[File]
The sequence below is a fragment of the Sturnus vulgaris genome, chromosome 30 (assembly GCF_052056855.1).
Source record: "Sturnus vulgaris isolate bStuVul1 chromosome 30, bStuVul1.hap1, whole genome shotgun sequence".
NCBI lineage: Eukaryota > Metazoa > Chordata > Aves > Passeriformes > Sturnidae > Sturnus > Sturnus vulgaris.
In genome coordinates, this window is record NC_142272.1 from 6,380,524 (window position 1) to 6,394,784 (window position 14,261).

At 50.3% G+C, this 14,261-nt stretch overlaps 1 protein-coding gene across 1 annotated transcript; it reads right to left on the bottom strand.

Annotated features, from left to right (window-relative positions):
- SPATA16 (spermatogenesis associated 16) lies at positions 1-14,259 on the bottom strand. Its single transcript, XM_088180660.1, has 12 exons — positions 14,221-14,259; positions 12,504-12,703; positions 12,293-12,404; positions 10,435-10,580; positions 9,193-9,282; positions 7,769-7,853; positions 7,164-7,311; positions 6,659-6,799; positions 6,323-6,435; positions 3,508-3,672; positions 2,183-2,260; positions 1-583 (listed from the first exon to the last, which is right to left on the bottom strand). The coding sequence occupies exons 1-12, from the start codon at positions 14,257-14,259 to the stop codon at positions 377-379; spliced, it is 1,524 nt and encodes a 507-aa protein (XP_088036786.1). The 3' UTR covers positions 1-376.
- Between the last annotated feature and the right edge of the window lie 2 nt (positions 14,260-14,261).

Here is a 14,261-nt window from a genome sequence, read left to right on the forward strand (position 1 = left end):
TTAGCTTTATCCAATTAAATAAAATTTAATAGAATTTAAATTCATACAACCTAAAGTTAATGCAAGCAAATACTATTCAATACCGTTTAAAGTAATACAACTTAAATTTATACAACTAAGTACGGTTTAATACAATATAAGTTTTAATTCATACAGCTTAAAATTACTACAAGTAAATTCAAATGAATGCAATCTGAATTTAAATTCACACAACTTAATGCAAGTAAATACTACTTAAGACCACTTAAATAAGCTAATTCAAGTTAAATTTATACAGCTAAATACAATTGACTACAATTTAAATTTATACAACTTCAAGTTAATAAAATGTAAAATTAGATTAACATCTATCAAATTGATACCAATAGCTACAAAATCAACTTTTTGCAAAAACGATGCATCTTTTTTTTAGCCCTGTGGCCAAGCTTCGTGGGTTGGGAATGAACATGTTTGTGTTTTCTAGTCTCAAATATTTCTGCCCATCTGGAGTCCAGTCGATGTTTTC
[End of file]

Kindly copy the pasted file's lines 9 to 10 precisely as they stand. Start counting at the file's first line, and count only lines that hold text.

Here is a 14,261-nt window from a genome sequence, read left to right on the forward strand (position 1 = left end):
TTAGCTTTATCCAATTAAATAAAATTTAATAGAATTTAAATTCATACAACCTAAAGTTAATGCAAGCAAATACTATTCAATACCGTTTAAAGTAATACAACTTAAATTTATACAACTAAGTACGGTTTAATACAATATAAGTTTTAATTCATACAGCTTAAAATTACTACAAGTAAATTCAAATGAATGCAATCTGAATTTAAATTCACACAACTTAATGCAAGTAAATACTACTTAAGACCACTTAAATAAGCTAATTCAAGTTAAATTTATACAGCTAAATACAATTGACTACAATTTAAATTTATACAACTTCAAGTTAATAAAATGTAAAATTAGATTAACATCTATCAAATTGATACCAATAGCTACAAAATCAACTTTTTGCAAAAACGATGCATCTTTTTTTTAGCCCTGTGGCCAAGCTTCGTGGGTTGGGAATGAACATGTTTGTGTTTTCTAGTCTCAAATATTTCTGCCCATCTGGAGTCCAGTCGATGTTTTC